Ollier M.,University Hospital Chu ntpied | Ollier M.,Center Jean Perrin | Chamoux A.,University Hospital Chu ntpied | Naughton G.,Australian Catholic University | And 5 more authors.
Chest | Year: 2014

Objective: Lung cancer is the most frequent malignant asbestos-related pathology and remains the most fatal cancer of industrialized countries. In heavy smokers, early detection of lung cancer with chest CT scan leads to a 20% mortality reduction. However, the use of CT scan screening for early detection of lung cancer in asbestos-exposed workers requires further investigation. This study aimed to determine whether CT scan screening in asbestos-exposed workers is effective in detecting asymptomatic lung cancer using a systematic review and meta-analysis. Methods: We reviewed all cohort studies involving chest CT scan screening in former asbestos-exposed workers. The search strategy used the following keywords: "asbestos," "lung cancer," "screening," and "occupation*" or "work." Databases were PubMed, Cochrane Library, Science Direct, and Embase. Results: Seven studies matched our inclusion criteria. Baseline screening detected 49 asymptomatic lung cancers among 5,074 asbestos-exposed workers. Of the 49 reported lung cancers, at least 18 were in the earliest stage(stage I), accessible to complete removal surgery. The prevalence of all lung cancers detected by CT scan screening in asbestos-exposed workers was 1.1%(95% CI, 0.6%-1.8%). Conclusions: CT scan screening in asbestos-exposed workers is effective in detecting asymptomatic lung cancer. Detection of lung cancer in asbestos-exposed workers using CT scanning is at least equal to the prevalence in heavy smokers(1%; 95% CI, 0.09%-1.1%) and also shared a similar proportion of stage I diagnoses. Screening asbestos-exposed workers could reduce mortality in proportions previously observed among heavy smokers and, thus, should not be neglected, particularly for individuals combining both exposures. © 2014 American College of Chest Physicians. Source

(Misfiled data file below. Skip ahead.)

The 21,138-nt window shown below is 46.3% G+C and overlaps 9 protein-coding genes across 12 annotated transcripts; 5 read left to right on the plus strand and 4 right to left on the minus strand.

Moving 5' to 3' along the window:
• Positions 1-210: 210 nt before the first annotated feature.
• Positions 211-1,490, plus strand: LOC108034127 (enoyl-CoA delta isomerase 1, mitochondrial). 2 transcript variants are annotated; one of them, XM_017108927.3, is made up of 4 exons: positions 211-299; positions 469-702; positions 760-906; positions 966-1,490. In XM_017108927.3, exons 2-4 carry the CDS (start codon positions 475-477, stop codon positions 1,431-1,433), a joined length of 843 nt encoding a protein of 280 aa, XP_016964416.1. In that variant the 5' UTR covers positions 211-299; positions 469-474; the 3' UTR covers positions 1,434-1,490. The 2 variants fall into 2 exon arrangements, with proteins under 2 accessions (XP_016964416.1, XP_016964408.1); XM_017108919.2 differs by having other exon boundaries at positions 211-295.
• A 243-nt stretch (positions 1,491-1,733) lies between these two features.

Lopez V.,University Hospital Chu ntpied | Chamoux A.,University Hospital Chu ntpied | Tempier M.,University Hospital Chu ntpied | Thiel H.,University Hospital Chu ntpied | And 6 more authors.
BMJ Open | Year: 2013

Objectives: To assess residual long-term microcirculation abnormalities by capillaroscopy, 15 years after retiring from occupational exposure to vinyl chloride monomer (VCM). Design: Cross-sectional study. Setting: Allier, one of the major areas of polyvinyl chloride production in France. Participants: We screened 761 (97% men) retired workers exposed to chemical toxics. Exposure to chemicals other than VCM excluded potential participants. Primary and secondary outcome measures: These participants underwent a medical examination including a capillaroscopy, symptoms of Raynaud and comorbidities, as well as a survey to determine exposure time, direct or indirect contact, type of occupation, smoking status and time after exposure. A double blind analysis of capillaroscopic images was carried out. A control group was matched in age, sex, type of occupation. Results: 179/761 retired workers were only exposed to VCM at their work, with 21 meeting the inclusion criteria and included. Exposure time was 29.8 ±1.9 years and time after exposure was 15.9±2.4 years. Retired workers previously exposed to VCM had significantly higher capillaroscopic modifications than the 35 controls: enlarged capillaries (19% vs 0%, p<0.001), dystrophy (28.6% vs 0%, p=0.0012) and augmented length (33% vs 0%, p<0.001). Time exposure was linked (p<0.001) with enlarged capillaries (R2=0.63), dystrophy (R2 =0.51) and capillary length (R2=0.36). They also had higher symptoms of Raynaud (19% vs 0%, p=0.007) without correlation with capillaroscopic modifications. Conclusions: Although VCM exposure was already known to affect microcirculation, our study demonstrates residual long-term abnormalities following an average of 15 years' retirement, with a time-related exposure response. Symptoms of Raynaud, although statistically associated with exposure, were not related to capillaroscopic modifications; its origin remains to be determined. Source

Discover hidden collaborations